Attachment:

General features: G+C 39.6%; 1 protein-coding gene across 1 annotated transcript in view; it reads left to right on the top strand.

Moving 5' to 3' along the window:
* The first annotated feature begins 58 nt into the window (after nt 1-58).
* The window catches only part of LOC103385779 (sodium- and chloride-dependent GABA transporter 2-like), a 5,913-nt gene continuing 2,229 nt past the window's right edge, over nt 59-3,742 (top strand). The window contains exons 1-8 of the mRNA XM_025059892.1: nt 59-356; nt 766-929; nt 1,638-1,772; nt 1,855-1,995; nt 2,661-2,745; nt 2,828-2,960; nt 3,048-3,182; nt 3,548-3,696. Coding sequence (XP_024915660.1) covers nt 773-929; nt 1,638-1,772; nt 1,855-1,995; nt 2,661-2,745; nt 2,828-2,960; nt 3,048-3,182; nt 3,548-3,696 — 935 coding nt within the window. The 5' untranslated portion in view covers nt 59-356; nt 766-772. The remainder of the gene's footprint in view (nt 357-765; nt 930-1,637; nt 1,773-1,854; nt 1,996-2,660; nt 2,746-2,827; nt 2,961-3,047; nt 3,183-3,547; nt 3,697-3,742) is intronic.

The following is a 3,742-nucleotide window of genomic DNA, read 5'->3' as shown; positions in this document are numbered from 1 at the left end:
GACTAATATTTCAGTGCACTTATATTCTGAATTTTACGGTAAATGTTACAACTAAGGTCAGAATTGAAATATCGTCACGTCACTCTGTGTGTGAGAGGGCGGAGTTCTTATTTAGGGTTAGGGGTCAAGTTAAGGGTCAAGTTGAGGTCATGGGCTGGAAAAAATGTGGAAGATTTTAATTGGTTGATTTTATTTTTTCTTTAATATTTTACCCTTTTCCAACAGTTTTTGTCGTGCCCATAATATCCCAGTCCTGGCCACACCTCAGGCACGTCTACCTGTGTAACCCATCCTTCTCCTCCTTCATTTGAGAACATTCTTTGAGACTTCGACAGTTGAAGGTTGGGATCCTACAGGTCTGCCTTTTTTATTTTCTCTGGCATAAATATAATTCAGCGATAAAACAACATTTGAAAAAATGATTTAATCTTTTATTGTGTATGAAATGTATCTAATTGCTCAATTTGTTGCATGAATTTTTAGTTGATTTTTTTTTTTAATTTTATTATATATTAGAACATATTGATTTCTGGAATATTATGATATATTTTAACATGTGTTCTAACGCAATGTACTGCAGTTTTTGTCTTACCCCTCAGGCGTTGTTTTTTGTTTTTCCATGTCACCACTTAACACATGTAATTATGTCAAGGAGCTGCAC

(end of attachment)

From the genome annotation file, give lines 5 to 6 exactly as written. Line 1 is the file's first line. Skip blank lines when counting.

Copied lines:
The following is a 3,742-nucleotide window of genomic DNA, read 5'->3' as shown; positions in this document are numbered from 1 at the left end:
GACTAATATTTCAGTGCACTTATATTCTGAATTTTACGGTAAATGTTACAACTAAGGTCAGAATTGAAATATCGTCACGTCACTCTGTGTGTGAGAGGGCGGAGTTCTTATTTAGGGTTAGGGGTCAAGTTAAGGGTCAAGTTGAGGTCATGGGCTGGAAAAAATGTGGAAGATTTTAATTGGTTGATTTTATTTTTTCTTTAATATTTTACCCTTTTCCAACAGTTTTTGTCGTGCCCATAATATCCCAGTCCTGGCCACACCTCAGGCACGTCTACCTGTGTAACCCATCCTTCTCCTCCTTCATTTGAGAACATTCTTTGAGACTTCGACAGTTGAAGGTTGGGATCCTACAGGTCTGCCTTTTTTATTTTCTCTGGCATAAATATAATTCAGCGATAAAACAACATTTGAAAAAATGATTTAATCTTTTATTGTGTATGAAATGTATCTAATTGCTCAATTTGTTGCATGAATTTTTAGTTGATTTTTTTTTTTAATTTTATTATATATTAGAACATATTGATTTCTGGAATATTATGATATATTTTAACATGTGTTCTAACGCAATGTACTGCAGTTTTTGTCTTACCCCTCAGGCGTTGTTTTTTGTTTTTCCATGTCACCACTTAACACATGTAATTATGTCAAGGAGCTGCAC